Following International Ornithological Congress (IOC) taxonomy, v10.2 (September 2020), the island of New Guinea is considered to have a bird list of 858 bird species, with a staggering 356 endemic birds (including several endemic families, some monotypic), and 33 globally threatened species. There are many stupendous birds in New Guinea, such as paradise kingfishers, kingfishers, pittas, fruit doves, honeyeaters, whistlers, parrots, jewel-babblers, bowerbirds, melampittas, satinbirds, ifrit, ploughbill, berryhunter, Australasian robins, and pitohuis. However, there is one family that stands head and shoulders above the rest, the birds-of-paradise. New Guinea is home to 39 of the world’s 43 species of birds-of-paradise, these are some of the best-looking, unique, and most highly sought-after birds on the planet and is definitely one of the main draws for world birders.
We have two extremely exciting tours covering New Guinea:
This PNG birding tour searches for over half of the birds-of-paradise found in New Guinea. We will look for 20 species of bird-of-paradise, such as Blue Bird-of-paradise, King of Saxony Bird-of-paradise, Princess Stephanie’s Astrapia, Ribbon-tailed Astrapia, Queen Carola’s Parotia, Brown Sicklebill, Twelve-wired Bird-of-paradise, Raggiana Bird-of-paradise (the national bird of PNG), and numerous others. Additionally, we will seek Wattled Ploughbill, Blue-capped Ifrit, Mottled Berryhunter, Greater Melampitta, Loria’s Satinbird, Papuan Pitta, Sclater’s Crowned Pigeon, Flame Bowerbird, Shovel-billed Kookaburra, Brown-headed Paradise Kingfisher, Papuan Eagle, Blue Jewel-babbler, and many more. This is definitely a trip of a lifetime with more wonderful birds than you can imagine, or we can list here. See our PNG blog post here for more discussion of this great tour or click the link above to see the detailed itinerary.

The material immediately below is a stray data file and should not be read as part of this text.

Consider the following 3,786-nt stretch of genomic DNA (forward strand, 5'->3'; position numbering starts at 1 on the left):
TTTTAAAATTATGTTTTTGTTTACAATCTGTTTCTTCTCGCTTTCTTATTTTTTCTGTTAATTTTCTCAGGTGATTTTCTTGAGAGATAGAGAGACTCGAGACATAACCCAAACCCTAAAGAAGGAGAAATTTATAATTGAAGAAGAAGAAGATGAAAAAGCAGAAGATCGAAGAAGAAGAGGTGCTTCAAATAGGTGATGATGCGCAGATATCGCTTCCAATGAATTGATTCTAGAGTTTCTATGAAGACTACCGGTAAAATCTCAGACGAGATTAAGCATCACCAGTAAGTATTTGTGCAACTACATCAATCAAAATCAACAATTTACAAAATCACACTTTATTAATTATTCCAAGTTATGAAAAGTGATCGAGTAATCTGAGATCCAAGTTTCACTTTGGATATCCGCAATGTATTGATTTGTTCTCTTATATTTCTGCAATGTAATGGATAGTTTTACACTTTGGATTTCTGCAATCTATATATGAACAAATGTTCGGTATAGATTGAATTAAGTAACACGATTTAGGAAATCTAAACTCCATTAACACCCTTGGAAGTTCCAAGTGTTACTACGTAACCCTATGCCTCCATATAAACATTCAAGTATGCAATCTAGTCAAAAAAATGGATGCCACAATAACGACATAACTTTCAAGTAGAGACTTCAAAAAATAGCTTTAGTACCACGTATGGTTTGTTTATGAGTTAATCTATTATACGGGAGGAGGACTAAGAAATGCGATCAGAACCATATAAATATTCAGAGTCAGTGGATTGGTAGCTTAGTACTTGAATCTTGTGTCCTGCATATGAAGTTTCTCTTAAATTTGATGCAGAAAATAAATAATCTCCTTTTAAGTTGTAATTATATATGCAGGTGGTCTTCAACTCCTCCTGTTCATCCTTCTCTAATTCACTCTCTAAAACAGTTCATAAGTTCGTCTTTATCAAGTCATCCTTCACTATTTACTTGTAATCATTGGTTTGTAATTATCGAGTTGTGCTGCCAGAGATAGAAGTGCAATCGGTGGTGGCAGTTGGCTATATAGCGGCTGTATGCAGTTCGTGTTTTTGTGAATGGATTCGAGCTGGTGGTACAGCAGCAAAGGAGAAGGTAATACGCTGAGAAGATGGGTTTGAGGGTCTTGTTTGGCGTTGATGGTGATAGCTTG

This exiting, short, small-group, West Papua birding tour complements the above tour with a different and large set of birds-of-paradise (up to 15 species possible on this tour), with such dream birds as Wilson’s Bird-of-paradise, Red Bird-of-paradise (both endemic to the island of Waigeo – Wilson’s is considered one of the best-looking birds in the world by many people), King Bird-of-paradise, Black Sicklebill, Arfak Astrapia, Long-tailed Paradigalla, Crescent-caped Lophorina (formerly Superb Bird-of-paradise), Western Parotia, Trumpet Manucode, and Lesser Bird-of-paradise (along with many more). Other quality birds possible on this tour include Common Paradise Kingfisher, Red-breasted Paradise Kingfisher, Western Crowned Pigeon, Vogelkop Bowerbird, Masked Bowerbird, Arfak Catbird, Spotted Jewel-babbler, Lesser Melampitta, Pesquet’s (New Guinea Vulturine) Parrot, White-striped Forest Rail, Mottled Berryhunter, Papuan Pitta, Blue-black Kingfisher, and lots more! Full details at the link above.